Right at the beginning of my interview phase of my dissertation work, I read this helpful series of tips on interviewing for introverts. I definitely qualify as an introvert, although I am not entirely graceless in social situations.* The thing about doing interviews and having any prolonged social interaction is that it exhausts me, and I find myself having trouble keeping up with my interviewees.
In fact, I’m completely unused to guiding a conversation in most scenarios, except for in the classroom.** I was fortunate enough in this project that the people I was interviewing already knew me — some of them very well — so we didn’t have to get over the social awkwardness of “omg new people”. However, changing our participation styles really had an effect — they were used to hearing me talk about transmog gear, give raid instructions, or make silly jokes, not asking them probing questions. So, in case others find themselves in a similar situation, here are some more tips that I’ve learned from doing interviews in a deeply participation-observation ethnographic study:
- Make sure to tell your interviewee that you might ask questions that sound really obvious. This is one of the things that has saved me in my interviews, because often times I ask questions that I very well know the answers to. In fact, one of my early participants was like, “Dude, I’ve heard you do this thing before, why are you asking this question.” From then on, I told my interviewees that the answers may sound obvious, but I want to hear their perspective on things. If that didn’t work, I told them to pretend I was a noob.***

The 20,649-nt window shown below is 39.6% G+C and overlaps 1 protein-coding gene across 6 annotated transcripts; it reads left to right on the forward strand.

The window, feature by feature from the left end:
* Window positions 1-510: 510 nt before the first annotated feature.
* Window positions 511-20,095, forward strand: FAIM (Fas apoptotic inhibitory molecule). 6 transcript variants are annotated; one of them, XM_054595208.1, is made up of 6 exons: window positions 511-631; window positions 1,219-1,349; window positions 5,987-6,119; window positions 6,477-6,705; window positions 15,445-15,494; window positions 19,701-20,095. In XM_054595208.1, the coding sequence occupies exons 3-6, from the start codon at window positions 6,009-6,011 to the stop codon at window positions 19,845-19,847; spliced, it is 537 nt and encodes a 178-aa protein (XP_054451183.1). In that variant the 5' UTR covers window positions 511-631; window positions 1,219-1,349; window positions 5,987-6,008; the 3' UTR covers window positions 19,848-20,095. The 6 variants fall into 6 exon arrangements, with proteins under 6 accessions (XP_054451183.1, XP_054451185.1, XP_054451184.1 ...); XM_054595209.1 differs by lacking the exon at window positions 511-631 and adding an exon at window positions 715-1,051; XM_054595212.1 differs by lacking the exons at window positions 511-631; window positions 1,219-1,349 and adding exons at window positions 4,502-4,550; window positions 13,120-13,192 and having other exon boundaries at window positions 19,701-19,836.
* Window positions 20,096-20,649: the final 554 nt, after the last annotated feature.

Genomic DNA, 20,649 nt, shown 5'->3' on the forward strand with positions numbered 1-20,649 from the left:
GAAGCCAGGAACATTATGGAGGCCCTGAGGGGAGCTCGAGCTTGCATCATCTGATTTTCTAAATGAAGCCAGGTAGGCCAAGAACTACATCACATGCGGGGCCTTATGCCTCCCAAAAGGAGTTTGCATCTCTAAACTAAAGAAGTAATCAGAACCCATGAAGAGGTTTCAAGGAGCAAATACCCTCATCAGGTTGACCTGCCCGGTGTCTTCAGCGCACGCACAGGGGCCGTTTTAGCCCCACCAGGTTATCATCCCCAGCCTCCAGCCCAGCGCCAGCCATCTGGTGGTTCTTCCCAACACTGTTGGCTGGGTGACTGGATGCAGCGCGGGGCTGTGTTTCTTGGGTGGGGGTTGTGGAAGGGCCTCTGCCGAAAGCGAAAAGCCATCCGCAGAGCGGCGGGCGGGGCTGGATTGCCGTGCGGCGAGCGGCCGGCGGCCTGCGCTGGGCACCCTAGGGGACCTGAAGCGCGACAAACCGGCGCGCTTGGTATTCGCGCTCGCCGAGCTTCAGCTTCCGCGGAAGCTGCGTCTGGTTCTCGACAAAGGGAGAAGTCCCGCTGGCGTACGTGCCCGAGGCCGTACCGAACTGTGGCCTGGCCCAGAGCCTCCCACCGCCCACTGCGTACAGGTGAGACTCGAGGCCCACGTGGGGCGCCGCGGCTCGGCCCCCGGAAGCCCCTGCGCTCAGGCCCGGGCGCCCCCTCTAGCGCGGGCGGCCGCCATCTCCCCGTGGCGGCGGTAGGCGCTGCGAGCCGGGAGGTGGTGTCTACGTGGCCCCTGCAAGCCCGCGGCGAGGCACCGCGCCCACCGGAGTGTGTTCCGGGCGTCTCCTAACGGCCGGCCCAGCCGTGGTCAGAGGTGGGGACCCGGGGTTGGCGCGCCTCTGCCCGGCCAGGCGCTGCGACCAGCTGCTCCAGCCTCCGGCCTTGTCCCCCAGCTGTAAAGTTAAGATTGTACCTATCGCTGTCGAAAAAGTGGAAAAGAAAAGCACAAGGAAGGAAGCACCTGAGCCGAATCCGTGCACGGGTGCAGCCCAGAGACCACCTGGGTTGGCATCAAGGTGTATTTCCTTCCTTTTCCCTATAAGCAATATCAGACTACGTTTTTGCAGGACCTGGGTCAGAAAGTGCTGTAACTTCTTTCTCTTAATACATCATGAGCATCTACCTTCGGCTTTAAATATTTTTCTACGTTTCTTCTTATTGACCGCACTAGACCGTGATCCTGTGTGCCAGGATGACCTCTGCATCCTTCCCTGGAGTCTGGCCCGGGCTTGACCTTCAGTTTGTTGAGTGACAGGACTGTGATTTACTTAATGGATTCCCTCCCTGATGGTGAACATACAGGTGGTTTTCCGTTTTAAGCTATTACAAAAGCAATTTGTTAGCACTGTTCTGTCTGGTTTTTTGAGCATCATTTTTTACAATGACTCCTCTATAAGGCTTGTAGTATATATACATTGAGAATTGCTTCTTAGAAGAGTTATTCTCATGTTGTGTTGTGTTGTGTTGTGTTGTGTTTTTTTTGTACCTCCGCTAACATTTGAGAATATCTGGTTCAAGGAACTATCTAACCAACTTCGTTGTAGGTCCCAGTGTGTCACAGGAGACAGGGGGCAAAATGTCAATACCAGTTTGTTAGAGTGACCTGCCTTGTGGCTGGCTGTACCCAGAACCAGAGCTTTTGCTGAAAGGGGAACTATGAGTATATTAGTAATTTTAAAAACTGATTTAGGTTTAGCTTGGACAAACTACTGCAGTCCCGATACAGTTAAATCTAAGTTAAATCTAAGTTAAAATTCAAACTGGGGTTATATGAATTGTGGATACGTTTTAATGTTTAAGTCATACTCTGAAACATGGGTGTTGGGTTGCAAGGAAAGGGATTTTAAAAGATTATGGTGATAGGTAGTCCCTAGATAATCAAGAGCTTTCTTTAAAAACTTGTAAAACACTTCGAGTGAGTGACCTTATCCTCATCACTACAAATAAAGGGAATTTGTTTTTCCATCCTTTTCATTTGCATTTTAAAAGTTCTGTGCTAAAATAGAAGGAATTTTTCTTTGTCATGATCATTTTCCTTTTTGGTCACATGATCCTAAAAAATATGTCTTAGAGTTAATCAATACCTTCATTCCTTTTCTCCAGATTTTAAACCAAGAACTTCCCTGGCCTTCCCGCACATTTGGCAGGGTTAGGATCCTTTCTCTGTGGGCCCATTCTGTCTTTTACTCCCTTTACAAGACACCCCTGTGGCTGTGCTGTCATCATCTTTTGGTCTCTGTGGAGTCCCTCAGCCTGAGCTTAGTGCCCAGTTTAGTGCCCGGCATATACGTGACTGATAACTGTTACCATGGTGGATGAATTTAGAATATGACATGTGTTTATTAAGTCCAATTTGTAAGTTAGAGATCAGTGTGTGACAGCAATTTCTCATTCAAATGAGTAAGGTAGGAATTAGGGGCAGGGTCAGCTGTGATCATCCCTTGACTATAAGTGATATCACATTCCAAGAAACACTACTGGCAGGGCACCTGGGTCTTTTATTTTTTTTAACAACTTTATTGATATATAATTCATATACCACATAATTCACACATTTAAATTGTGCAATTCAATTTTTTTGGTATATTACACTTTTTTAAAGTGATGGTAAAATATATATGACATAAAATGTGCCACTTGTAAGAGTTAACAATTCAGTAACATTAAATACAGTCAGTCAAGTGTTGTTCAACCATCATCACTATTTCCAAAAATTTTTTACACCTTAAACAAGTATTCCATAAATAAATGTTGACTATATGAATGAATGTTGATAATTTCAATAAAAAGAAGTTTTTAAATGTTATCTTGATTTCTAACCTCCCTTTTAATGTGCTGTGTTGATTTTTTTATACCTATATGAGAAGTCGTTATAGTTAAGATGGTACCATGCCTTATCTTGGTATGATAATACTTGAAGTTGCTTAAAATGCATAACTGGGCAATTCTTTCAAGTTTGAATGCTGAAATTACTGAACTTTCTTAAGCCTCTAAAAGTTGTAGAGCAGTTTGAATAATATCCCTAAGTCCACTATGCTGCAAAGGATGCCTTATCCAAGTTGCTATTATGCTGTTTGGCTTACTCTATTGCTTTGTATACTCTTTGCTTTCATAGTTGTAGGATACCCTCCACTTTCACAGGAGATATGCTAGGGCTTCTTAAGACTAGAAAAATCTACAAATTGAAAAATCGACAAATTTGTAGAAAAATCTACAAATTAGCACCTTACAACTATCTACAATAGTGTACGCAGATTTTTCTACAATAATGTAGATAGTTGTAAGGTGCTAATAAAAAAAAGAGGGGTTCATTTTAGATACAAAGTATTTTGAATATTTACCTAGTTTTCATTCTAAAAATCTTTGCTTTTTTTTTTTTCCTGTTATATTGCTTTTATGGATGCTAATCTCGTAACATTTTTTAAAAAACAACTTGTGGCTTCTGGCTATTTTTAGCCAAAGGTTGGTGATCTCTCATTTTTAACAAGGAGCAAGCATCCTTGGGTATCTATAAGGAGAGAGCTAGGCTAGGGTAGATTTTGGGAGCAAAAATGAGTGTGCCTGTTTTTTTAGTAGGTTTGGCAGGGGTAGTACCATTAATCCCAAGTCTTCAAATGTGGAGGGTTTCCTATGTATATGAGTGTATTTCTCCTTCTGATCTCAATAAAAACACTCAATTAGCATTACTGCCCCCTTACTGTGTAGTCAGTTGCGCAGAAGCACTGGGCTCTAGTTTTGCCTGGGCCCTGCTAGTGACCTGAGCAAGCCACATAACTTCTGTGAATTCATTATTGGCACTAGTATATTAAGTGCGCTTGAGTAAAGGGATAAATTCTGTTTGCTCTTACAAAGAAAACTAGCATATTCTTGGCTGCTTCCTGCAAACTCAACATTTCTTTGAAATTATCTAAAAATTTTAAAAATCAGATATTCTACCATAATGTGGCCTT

- Don’t be afraid to identify with your interviewee. One of the things I learned from reading about autoethnography is that sometimes people won’t tell their really powerful, awesome stories to an outsider. If you’re doing a participant-observation ethnography, don’t be afraid to say “I’ve had things like this happen to me, what about you?” This can help people open up, even if you’re already an insider — it gives them a sense of identification and helps you get back to those other kinds of conversations they’re used to.
- Don’t make your questions too long, but also don’t make them too vague. I had trouble with this question: “Have you ever known someone who was deceptive in the game?” Oh man. Nobody knew what I was talking about. What I wanted to get at was, has someone ever passed themselves off as being something that they weren’t? I was hoping to get at stories about guys pretending to be girls in online environments, but this isn’t the first thing that comes to most people’s mind. I heard about people saying they were a good tank but really being bad at it, or ninja looters — these things weren’t at all what I was going for. I reframed the question as “I wonder if you’ve ever had an experience, or heard from someone else, about someone trying to pass themselves off as someone they weren’t? Whether it’s age, or gender, or something else like that?” This got the responses I was looking for.
- If you are doing a participant-observation ethnography, chances are you remember specific incidents or people that you want to ask about. Ask about them specifically. I’ve gotten the best responses when I’ve said “Remember Player X? What did you think about the way they did [whatever]?” Or, in some cases, I can ask “I remember this time that Player A did this thing to Player B. Do you remember that? I don’t think I have the whole story, could you tell me what you know?” Those were the best ones by far.
- Take notes. I cannot stress this enough. I have this nifty notebook given to me ages ago by Sarah in which I keep notes on all of my interviews. Jotting down topics and interesting ideas can help you keep track of the flow of conversation. A couple of times I had this moment of “crap! I had a really great question I wanted to ask and I can’t remember it!” — looking back at my notes from just a moment before helped overcome that memory lapse.